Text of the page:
Once the stamp duty holiday had ended, those who wanted to move had done so and interest rates were no longer rock-bottom, some forecasters thought that house prices would tumble. Buyer confidence was dented by the cost-of-living crisis and rising interest rates in the autumn, particularly following the mini-Budget and subsequent steep hike in mortgage rates. Capital Economics made one of the gloomier forecasts of a 12 per cent drop in house prices this year.
Yet recent data suggests that far from a house-price crash, prices and sentiment are rallying. Data from the Office for National Statistics indicates remarkable resilience in the market with the price of an average home rising by 4.1 per cent in the year to March, although prices fell month-on-month. The average home sold for £285,000 in March, £3,000 lower than a month earlier but still £11,000 higher than the same time last year. Nationwide building society reported a 0.5 per cent increase in average prices in April, following seven months of price falls.
Meanwhile, property portal Rightmove, which measures asking rather than sold prices, reported that the average price of a home coming to market hit a record high of £372,894 in April, with asking prices 1.5 per cent higher than in the same month last year. The largest increase was in London and the southeast, with the average price in the capital rising to £696,477.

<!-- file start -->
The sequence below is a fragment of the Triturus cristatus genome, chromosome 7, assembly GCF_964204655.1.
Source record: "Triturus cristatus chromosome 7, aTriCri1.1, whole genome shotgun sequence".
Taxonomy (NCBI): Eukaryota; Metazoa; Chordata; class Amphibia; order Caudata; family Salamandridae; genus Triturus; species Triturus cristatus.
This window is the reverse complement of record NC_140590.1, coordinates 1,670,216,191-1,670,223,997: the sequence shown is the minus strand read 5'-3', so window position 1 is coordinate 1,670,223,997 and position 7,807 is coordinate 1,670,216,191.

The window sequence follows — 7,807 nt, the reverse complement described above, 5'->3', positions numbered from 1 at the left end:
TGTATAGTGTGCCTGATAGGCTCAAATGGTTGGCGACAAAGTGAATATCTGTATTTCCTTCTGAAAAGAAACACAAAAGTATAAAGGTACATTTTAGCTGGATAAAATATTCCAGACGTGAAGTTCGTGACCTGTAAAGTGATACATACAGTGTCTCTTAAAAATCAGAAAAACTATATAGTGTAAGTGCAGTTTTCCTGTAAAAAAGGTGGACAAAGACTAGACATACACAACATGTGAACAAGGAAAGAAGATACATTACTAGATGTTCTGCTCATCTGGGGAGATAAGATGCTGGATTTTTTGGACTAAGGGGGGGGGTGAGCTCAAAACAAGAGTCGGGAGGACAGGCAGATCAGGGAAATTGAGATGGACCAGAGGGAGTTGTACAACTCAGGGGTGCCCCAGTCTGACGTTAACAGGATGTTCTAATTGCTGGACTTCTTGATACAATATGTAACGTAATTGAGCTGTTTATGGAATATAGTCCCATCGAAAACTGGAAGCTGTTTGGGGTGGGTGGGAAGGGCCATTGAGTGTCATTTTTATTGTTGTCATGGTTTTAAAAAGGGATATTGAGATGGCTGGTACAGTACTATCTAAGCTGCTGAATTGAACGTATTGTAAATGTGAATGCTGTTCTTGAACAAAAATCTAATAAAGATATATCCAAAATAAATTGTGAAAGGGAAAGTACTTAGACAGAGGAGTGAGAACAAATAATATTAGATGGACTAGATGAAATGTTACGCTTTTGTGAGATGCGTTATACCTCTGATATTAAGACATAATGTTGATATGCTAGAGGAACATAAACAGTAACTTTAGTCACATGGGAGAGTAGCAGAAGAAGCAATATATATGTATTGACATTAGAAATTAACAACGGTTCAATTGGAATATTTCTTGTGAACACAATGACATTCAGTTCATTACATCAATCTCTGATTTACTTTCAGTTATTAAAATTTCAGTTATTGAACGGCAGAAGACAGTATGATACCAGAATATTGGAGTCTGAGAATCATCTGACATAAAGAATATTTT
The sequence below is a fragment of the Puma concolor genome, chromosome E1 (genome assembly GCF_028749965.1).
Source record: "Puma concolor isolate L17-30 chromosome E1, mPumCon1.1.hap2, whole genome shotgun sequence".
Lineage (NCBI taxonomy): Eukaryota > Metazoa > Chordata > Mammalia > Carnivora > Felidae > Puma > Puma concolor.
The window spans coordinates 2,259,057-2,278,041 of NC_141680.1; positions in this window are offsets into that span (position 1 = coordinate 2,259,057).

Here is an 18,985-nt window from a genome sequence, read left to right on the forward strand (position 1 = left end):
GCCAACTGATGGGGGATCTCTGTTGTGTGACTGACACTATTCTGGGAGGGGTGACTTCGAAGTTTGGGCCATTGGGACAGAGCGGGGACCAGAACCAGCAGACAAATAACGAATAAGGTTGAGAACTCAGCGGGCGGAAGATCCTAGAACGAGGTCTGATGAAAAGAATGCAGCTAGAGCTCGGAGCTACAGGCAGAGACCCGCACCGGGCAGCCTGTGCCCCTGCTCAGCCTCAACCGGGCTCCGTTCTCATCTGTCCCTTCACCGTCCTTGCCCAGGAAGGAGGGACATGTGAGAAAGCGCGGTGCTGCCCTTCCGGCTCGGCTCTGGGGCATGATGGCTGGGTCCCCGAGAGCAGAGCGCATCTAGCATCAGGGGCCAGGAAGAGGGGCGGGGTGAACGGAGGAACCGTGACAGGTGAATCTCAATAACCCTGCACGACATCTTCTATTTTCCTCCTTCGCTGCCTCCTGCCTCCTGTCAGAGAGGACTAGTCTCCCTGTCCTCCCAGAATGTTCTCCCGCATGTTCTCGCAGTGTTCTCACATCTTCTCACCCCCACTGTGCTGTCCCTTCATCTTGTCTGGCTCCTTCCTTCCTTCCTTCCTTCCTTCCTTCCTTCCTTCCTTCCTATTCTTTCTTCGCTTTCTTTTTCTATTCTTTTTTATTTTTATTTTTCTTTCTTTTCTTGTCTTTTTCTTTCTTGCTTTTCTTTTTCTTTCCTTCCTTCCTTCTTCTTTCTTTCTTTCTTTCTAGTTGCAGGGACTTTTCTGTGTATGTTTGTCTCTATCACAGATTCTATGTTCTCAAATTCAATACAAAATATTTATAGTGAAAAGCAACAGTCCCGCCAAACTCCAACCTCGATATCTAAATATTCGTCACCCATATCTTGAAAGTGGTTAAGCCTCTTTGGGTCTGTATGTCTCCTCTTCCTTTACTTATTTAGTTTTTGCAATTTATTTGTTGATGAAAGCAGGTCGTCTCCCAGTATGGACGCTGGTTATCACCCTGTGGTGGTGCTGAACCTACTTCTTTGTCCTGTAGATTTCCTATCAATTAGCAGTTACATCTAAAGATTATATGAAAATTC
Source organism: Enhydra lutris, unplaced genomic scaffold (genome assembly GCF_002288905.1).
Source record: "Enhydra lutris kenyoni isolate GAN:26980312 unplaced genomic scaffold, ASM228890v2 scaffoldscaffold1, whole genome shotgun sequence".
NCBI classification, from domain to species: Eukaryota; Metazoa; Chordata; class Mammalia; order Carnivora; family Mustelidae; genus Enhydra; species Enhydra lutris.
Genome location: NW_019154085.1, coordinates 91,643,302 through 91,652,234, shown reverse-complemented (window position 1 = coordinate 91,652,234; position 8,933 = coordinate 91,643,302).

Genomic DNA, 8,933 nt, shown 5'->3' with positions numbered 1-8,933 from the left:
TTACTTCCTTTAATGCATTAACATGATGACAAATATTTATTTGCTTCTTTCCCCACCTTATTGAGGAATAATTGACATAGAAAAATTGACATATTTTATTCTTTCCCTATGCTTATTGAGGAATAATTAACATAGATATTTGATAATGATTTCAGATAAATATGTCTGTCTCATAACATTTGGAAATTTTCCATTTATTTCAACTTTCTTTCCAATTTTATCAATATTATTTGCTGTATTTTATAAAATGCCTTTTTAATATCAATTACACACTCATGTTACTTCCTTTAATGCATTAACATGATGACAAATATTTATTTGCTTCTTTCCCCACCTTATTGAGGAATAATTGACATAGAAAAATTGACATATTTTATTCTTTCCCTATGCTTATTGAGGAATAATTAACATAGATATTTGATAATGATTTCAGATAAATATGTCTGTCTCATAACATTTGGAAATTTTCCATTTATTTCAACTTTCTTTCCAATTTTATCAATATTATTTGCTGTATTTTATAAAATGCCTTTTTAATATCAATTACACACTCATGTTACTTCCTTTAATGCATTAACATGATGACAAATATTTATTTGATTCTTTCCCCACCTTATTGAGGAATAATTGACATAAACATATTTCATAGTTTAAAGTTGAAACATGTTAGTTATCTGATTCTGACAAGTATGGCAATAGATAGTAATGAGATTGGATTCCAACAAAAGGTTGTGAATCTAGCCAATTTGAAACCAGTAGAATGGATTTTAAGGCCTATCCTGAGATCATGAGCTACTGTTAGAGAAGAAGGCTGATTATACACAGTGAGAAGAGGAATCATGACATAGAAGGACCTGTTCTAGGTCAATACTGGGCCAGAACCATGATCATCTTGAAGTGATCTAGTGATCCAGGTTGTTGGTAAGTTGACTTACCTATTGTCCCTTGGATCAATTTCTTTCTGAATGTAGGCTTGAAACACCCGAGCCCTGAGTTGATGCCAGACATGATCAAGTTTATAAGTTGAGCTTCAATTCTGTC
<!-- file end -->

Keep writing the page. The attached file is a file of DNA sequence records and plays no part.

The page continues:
Agents talk of a return to a more ‘normal’ market, similar to that seen before the pandemic when activity soared, with agreed sales numbers just 3 per cent behind those seen before the pandemic in 2019. HMRC reported that the number of transactions fell 19 per cent year-on-year in March, although encouragingly first-time buyers are once again more active in the market, preferring to get on the housing ladder if they can rather than pay soaring rents.
As inflation continues to fall and the economy stabilises, it looks as though house prices will continue to moderate but in a measured way rather than a dramatic slump. As the latest Property Sentiment Index from portal OnTheMarket reveals, ‘people move for different reasons and are steadily getting on with the business of moving’.
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